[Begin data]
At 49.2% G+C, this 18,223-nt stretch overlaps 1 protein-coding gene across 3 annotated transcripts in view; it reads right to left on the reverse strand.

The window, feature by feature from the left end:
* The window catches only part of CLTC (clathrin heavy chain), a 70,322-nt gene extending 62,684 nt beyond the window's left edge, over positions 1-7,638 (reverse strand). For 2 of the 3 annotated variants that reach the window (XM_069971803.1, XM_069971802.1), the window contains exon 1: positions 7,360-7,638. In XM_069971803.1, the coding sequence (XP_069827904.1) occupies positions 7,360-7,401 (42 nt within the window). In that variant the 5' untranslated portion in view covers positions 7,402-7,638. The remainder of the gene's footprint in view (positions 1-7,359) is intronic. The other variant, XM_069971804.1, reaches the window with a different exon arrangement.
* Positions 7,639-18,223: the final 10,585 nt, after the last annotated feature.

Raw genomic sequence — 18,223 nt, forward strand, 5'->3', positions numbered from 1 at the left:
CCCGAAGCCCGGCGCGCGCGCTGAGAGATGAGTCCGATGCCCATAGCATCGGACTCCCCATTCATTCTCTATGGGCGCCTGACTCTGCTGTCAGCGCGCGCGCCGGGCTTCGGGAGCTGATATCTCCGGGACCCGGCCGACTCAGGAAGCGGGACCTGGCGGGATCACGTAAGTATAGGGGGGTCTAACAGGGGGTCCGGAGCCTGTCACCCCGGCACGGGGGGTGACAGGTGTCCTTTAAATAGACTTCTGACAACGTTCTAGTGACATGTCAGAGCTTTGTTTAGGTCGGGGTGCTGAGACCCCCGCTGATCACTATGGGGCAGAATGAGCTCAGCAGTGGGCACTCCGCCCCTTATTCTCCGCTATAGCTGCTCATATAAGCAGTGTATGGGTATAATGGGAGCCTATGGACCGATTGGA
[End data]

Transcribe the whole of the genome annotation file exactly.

At 49.2% G+C, this 18,223-nt stretch overlaps 1 protein-coding gene across 3 annotated transcripts in view; it reads right to left on the reverse strand.

The window, feature by feature from the left end:
* The window catches only part of CLTC (clathrin heavy chain), a 70,322-nt gene extending 62,684 nt beyond the window's left edge, over positions 1-7,638 (reverse strand). For 2 of the 3 annotated variants that reach the window (XM_069971803.1, XM_069971802.1), the window contains exon 1: positions 7,360-7,638. In XM_069971803.1, the coding sequence (XP_069827904.1) occupies positions 7,360-7,401 (42 nt within the window). In that variant the 5' untranslated portion in view covers positions 7,402-7,638. The remainder of the gene's footprint in view (positions 1-7,359) is intronic. The other variant, XM_069971804.1, reaches the window with a different exon arrangement.
* Positions 7,639-18,223: the final 10,585 nt, after the last annotated feature.

Raw genomic sequence — 18,223 nt, forward strand, 5'->3', positions numbered from 1 at the left:
CCCGAAGCCCGGCGCGCGCGCTGAGAGATGAGTCCGATGCCCATAGCATCGGACTCCCCATTCATTCTCTATGGGCGCCTGACTCTGCTGTCAGCGCGCGCGCCGGGCTTCGGGAGCTGATATCTCCGGGACCCGGCCGACTCAGGAAGCGGGACCTGGCGGGATCACGTAAGTATAGGGGGGTCTAACAGGGGGTCCGGAGCCTGTCACCCCGGCACGGGGGGTGACAGGTGTCCTTTAAATAGACTTCTGACAACGTTCTAGTGACATGTCAGAGCTTTGTTTAGGTCGGGGTGCTGAGACCCCCGCTGATCACTATGGGGCAGAATGAGCTCAGCAGTGGGCACTCCGCCCCTTATTCTCCGCTATAGCTGCTCATATAAGCAGTGTATGGGTATAATGGGAGCCTATGGACCGATTGGA